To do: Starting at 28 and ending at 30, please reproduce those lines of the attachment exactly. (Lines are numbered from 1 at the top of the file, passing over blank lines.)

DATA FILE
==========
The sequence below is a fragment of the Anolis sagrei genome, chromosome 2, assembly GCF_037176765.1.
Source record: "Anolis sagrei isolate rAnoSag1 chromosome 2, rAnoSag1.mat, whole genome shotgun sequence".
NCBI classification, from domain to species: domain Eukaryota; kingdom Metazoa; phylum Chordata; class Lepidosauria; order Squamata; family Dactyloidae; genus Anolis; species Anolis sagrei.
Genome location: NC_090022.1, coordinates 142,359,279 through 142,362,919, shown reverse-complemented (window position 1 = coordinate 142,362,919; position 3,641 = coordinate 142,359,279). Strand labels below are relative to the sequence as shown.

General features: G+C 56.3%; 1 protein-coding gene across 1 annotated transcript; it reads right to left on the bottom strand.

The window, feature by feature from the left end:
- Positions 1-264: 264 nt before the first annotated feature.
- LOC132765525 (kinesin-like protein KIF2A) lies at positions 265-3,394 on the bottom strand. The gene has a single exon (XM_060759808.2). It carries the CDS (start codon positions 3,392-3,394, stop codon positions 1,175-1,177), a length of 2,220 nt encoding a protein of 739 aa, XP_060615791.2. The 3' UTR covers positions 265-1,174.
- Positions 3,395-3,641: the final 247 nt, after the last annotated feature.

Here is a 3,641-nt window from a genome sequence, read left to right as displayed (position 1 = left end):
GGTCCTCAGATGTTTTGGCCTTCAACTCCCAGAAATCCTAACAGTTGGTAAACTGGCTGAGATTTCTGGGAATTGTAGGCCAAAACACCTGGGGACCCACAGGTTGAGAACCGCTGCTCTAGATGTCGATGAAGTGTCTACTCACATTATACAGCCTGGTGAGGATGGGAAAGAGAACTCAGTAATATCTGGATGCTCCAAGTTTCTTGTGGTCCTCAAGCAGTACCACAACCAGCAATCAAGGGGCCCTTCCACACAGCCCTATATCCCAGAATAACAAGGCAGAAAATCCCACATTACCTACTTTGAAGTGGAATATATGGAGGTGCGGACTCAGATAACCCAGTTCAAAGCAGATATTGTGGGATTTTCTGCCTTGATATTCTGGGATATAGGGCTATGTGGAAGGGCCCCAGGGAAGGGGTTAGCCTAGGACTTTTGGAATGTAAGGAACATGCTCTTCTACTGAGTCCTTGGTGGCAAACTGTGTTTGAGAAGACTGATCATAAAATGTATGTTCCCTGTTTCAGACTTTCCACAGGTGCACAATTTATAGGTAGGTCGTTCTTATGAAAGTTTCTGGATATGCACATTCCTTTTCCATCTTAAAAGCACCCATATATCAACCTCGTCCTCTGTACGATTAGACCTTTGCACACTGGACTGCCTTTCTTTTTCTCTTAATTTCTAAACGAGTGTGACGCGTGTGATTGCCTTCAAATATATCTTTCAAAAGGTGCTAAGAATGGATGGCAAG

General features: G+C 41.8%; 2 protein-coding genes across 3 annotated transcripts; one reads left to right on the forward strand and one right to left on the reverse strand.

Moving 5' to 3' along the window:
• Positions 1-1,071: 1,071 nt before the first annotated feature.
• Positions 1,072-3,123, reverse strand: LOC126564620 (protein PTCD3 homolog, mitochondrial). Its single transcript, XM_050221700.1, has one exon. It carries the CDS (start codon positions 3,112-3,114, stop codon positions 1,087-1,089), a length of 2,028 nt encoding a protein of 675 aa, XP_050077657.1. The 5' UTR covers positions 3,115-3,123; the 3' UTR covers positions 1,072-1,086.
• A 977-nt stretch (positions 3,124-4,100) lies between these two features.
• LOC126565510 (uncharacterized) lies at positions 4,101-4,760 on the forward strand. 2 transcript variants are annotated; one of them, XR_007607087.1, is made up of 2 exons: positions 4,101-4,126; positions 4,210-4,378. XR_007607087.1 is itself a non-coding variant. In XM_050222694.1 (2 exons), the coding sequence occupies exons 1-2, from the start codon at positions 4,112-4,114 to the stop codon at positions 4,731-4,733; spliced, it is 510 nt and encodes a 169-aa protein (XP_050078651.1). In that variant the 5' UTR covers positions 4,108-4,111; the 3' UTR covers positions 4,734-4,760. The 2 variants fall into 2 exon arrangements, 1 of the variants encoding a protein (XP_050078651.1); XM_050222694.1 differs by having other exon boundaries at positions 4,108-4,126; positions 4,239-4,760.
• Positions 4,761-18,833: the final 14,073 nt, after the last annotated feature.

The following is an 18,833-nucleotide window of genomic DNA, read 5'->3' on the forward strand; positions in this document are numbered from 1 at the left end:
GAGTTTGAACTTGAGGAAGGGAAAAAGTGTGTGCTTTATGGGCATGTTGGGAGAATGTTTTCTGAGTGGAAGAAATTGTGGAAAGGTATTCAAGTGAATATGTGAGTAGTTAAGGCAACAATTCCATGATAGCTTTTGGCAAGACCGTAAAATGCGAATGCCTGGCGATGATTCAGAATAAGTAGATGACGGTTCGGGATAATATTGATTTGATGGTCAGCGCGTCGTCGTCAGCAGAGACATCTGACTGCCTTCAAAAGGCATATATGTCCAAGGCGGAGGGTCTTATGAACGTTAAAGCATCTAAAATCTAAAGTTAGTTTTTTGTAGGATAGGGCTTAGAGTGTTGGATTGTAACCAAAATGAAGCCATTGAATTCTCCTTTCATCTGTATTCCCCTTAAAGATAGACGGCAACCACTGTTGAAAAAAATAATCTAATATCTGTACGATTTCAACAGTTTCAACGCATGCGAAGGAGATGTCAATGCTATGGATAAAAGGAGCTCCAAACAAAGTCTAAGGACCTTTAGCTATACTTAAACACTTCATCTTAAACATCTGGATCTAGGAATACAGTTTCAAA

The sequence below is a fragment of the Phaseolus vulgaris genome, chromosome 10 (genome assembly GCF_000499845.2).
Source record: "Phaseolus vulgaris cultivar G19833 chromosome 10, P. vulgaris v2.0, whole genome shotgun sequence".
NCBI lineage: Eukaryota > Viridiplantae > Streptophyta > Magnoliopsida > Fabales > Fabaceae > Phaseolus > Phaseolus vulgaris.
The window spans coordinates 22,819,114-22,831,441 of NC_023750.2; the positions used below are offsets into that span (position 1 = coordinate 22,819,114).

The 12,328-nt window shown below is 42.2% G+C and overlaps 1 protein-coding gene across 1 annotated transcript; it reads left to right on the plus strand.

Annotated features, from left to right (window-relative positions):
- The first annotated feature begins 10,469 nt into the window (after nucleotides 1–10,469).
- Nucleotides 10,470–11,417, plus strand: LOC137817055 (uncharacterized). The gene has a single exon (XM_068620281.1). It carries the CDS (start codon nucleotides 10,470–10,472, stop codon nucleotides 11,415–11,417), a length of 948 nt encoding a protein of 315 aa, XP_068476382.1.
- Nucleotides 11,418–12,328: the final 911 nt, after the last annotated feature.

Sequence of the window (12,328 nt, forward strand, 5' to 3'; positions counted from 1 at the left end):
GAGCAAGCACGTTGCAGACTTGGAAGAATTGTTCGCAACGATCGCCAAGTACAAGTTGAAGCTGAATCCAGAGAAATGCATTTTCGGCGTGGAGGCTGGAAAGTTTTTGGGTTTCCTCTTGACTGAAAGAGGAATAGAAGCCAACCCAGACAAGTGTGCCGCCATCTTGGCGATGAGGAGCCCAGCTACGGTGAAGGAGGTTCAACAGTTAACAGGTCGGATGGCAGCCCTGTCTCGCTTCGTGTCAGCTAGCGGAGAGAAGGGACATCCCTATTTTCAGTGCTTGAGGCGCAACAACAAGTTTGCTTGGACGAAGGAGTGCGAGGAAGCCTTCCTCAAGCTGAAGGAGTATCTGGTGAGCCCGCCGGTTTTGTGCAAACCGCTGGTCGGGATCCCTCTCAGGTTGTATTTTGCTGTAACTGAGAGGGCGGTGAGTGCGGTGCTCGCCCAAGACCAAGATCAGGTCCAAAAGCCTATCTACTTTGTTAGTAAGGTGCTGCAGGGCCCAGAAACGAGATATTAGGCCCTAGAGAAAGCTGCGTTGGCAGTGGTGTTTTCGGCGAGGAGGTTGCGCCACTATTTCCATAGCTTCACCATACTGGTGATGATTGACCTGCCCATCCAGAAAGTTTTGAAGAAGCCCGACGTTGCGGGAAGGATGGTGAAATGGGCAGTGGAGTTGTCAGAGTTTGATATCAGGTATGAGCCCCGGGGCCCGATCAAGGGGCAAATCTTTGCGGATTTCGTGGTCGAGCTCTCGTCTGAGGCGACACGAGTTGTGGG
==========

- Nucleotides 10,470–11,417, plus strand: LOC137817055 (uncharacterized). The gene has a single exon (XM_068620281.1). It carries the CDS (start codon nucleotides 10,470–10,472, stop codon nucleotides 11,415–11,417), a length of 948 nt encoding a protein of 315 aa, XP_068476382.1.
- Nucleotides 11,418–12,328: the final 911 nt, after the last annotated feature.

Sequence of the window (12,328 nt, forward strand, 5' to 3'; positions counted from 1 at the left end):